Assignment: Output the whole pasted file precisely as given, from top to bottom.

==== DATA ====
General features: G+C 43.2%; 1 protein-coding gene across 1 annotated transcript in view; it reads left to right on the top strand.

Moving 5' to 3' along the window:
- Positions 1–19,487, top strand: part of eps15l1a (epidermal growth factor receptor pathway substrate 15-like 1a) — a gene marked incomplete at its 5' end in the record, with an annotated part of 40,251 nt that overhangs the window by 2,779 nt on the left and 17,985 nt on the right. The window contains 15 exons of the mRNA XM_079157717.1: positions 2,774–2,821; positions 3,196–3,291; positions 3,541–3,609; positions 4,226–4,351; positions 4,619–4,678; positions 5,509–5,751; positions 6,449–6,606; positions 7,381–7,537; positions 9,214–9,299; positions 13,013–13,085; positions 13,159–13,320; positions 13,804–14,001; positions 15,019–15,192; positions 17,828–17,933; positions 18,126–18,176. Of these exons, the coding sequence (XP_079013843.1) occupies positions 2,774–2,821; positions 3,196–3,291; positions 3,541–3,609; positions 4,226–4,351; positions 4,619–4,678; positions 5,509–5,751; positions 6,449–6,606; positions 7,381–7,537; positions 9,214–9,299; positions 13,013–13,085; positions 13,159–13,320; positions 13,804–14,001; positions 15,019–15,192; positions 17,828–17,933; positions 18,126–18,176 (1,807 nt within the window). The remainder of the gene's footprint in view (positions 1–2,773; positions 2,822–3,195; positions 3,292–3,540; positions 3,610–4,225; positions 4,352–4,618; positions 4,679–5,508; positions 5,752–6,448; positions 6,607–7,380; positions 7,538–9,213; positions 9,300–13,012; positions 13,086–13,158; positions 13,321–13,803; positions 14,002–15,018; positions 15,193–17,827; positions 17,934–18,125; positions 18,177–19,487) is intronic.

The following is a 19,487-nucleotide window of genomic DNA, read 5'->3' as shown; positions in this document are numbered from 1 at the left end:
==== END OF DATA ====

General features: G+C 43.2%; 1 protein-coding gene across 1 annotated transcript in view; it reads left to right on the top strand.

Moving 5' to 3' along the window:
- Positions 1–19,487, top strand: part of eps15l1a (epidermal growth factor receptor pathway substrate 15-like 1a) — a gene marked incomplete at its 5' end in the record, with an annotated part of 40,251 nt that overhangs the window by 2,779 nt on the left and 17,985 nt on the right. The window contains 15 exons of the mRNA XM_079157717.1: positions 2,774–2,821; positions 3,196–3,291; positions 3,541–3,609; positions 4,226–4,351; positions 4,619–4,678; positions 5,509–5,751; positions 6,449–6,606; positions 7,381–7,537; positions 9,214–9,299; positions 13,013–13,085; positions 13,159–13,320; positions 13,804–14,001; positions 15,019–15,192; positions 17,828–17,933; positions 18,126–18,176. Of these exons, the coding sequence (XP_079013843.1) occupies positions 2,774–2,821; positions 3,196–3,291; positions 3,541–3,609; positions 4,226–4,351; positions 4,619–4,678; positions 5,509–5,751; positions 6,449–6,606; positions 7,381–7,537; positions 9,214–9,299; positions 13,013–13,085; positions 13,159–13,320; positions 13,804–14,001; positions 15,019–15,192; positions 17,828–17,933; positions 18,126–18,176 (1,807 nt within the window). The remainder of the gene's footprint in view (positions 1–2,773; positions 2,822–3,195; positions 3,292–3,540; positions 3,610–4,225; positions 4,352–4,618; positions 4,679–5,508; positions 5,752–6,448; positions 6,607–7,380; positions 7,538–9,213; positions 9,300–13,012; positions 13,086–13,158; positions 13,321–13,803; positions 14,002–15,018; positions 15,193–17,827; positions 17,934–18,125; positions 18,177–19,487) is intronic.

The following is a 19,487-nucleotide window of genomic DNA, read 5'->3' as shown; positions in this document are numbered from 1 at the left end: